Is the seduction of a single story limiting your view of Muslims?

The cave was dark, cool, and very, very close. 

I’d been through it twice before (a veritable expert!), so I felt upbeat leading my friends. 

I confidently chose the path to the left. Soon, we were crawling on hands and knees. Shortly after squirming along on our bellies, our hard hats bumped the ceiling! 

Two thoughts competed in my head: “I thought this was the right way” and “I sure don’t recognize this!” 

After five minutes of prone shuffling, my fears were confirmed when I poked my head around a corner to discover the path completely closing down.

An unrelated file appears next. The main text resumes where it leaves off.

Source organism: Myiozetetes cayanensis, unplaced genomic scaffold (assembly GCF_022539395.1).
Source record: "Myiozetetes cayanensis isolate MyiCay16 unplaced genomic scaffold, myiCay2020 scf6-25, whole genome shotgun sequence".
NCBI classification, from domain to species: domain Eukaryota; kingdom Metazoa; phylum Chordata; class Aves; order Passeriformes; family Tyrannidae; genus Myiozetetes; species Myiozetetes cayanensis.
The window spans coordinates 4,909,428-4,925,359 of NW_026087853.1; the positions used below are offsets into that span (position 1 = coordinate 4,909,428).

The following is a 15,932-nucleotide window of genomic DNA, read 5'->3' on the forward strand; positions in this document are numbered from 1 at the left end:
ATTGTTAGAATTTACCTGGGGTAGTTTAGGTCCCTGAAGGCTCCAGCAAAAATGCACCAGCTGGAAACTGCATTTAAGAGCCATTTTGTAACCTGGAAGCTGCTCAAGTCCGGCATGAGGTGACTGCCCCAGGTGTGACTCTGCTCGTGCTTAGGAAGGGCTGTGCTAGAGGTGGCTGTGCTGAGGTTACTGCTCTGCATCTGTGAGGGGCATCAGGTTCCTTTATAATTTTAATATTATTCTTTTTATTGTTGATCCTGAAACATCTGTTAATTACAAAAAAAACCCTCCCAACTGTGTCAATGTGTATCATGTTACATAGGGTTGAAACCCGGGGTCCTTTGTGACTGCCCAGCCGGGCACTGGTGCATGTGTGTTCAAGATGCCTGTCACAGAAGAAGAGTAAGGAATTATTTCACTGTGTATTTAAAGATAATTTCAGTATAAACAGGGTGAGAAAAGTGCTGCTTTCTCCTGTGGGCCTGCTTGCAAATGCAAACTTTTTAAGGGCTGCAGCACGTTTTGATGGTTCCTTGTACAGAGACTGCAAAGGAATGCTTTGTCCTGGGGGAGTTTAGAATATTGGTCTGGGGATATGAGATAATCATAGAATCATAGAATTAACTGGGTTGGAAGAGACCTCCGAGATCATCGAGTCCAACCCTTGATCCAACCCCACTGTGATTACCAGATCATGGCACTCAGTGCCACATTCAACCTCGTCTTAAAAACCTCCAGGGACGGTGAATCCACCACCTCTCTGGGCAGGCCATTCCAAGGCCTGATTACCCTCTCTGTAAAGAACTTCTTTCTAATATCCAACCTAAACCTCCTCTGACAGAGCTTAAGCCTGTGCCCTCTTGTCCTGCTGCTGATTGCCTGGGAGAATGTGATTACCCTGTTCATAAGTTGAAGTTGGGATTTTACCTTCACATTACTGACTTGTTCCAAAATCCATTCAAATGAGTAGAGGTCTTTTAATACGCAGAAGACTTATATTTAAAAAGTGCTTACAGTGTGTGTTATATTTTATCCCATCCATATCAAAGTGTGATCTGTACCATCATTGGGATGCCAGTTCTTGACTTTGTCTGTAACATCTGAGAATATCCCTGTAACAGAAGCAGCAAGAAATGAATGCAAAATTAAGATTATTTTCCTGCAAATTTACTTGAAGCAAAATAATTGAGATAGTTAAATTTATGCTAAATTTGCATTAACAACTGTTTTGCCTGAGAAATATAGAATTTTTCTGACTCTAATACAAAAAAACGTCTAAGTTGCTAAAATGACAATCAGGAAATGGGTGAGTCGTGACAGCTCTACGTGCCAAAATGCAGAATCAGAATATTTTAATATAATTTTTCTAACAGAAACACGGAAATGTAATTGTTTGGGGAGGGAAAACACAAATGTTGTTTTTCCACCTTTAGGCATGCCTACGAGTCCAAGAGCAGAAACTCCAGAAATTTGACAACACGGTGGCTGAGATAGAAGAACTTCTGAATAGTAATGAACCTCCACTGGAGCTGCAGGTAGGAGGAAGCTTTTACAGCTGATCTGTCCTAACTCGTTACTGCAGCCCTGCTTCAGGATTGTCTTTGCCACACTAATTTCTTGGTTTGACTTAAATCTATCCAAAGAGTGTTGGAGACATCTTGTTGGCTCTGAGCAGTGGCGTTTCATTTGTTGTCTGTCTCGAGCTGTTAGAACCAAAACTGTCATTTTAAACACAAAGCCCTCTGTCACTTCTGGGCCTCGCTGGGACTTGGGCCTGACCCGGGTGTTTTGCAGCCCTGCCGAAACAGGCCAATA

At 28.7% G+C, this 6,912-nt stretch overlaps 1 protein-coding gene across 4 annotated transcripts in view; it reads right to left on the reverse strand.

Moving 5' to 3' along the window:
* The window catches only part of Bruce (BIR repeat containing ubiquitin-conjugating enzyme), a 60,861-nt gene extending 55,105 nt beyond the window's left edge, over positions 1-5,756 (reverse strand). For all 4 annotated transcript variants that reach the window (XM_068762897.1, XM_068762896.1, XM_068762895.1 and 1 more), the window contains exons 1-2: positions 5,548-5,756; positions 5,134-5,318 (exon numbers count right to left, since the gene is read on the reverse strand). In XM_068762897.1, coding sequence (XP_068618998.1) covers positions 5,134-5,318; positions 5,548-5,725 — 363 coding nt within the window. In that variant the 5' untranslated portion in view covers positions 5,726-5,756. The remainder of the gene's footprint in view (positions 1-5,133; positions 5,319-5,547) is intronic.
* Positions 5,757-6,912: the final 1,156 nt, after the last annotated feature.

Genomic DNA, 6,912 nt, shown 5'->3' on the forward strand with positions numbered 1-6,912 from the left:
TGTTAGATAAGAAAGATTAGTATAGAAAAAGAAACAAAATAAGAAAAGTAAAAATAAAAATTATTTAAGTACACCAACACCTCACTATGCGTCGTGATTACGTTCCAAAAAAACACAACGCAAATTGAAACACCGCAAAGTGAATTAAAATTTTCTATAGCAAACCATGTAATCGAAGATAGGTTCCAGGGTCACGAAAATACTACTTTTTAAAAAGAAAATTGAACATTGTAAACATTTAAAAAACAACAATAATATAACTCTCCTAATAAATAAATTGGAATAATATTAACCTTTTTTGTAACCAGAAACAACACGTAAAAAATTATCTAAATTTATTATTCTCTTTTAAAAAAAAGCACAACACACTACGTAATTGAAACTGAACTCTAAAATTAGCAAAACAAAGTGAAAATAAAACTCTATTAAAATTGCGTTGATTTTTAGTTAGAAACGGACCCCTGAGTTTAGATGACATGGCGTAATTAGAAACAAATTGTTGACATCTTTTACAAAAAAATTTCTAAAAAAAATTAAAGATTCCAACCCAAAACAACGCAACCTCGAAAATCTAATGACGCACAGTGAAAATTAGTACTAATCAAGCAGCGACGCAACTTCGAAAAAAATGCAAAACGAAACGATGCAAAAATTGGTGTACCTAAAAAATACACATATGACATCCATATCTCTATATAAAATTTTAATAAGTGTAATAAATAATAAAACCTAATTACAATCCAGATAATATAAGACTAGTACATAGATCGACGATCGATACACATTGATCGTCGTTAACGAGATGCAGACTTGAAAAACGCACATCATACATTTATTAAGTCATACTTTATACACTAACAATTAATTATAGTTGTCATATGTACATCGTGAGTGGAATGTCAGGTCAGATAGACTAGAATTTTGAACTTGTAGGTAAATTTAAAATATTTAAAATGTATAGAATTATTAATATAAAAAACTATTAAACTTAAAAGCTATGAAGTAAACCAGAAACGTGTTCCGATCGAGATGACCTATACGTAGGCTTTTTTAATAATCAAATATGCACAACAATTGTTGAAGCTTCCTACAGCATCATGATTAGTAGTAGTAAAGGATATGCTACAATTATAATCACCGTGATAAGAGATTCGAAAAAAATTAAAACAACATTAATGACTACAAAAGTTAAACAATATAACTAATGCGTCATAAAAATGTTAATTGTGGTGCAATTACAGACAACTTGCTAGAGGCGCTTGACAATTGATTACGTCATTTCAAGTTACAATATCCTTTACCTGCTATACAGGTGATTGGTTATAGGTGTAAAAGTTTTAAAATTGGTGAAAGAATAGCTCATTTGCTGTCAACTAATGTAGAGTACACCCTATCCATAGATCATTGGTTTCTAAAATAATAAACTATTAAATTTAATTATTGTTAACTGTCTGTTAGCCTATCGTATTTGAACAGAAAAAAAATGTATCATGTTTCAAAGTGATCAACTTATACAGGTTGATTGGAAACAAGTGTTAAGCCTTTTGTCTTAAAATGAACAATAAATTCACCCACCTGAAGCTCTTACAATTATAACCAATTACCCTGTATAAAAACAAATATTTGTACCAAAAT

I thought I’d known the way. I thought I’d known that cave! 

But when it became apparent I didn’t, when I had to tell my friends to reverse squirm back to the junction, I thought they might bury me right there.

Perhaps you can recall being “blessed” with a similar realization. It’s a gift even when it doesn’t feel pleasant. Seeing things as they really are is better than assuming we know more than we do. (Just ask my caving friends!) 

But, boy oh boy, are we prone to assume. 


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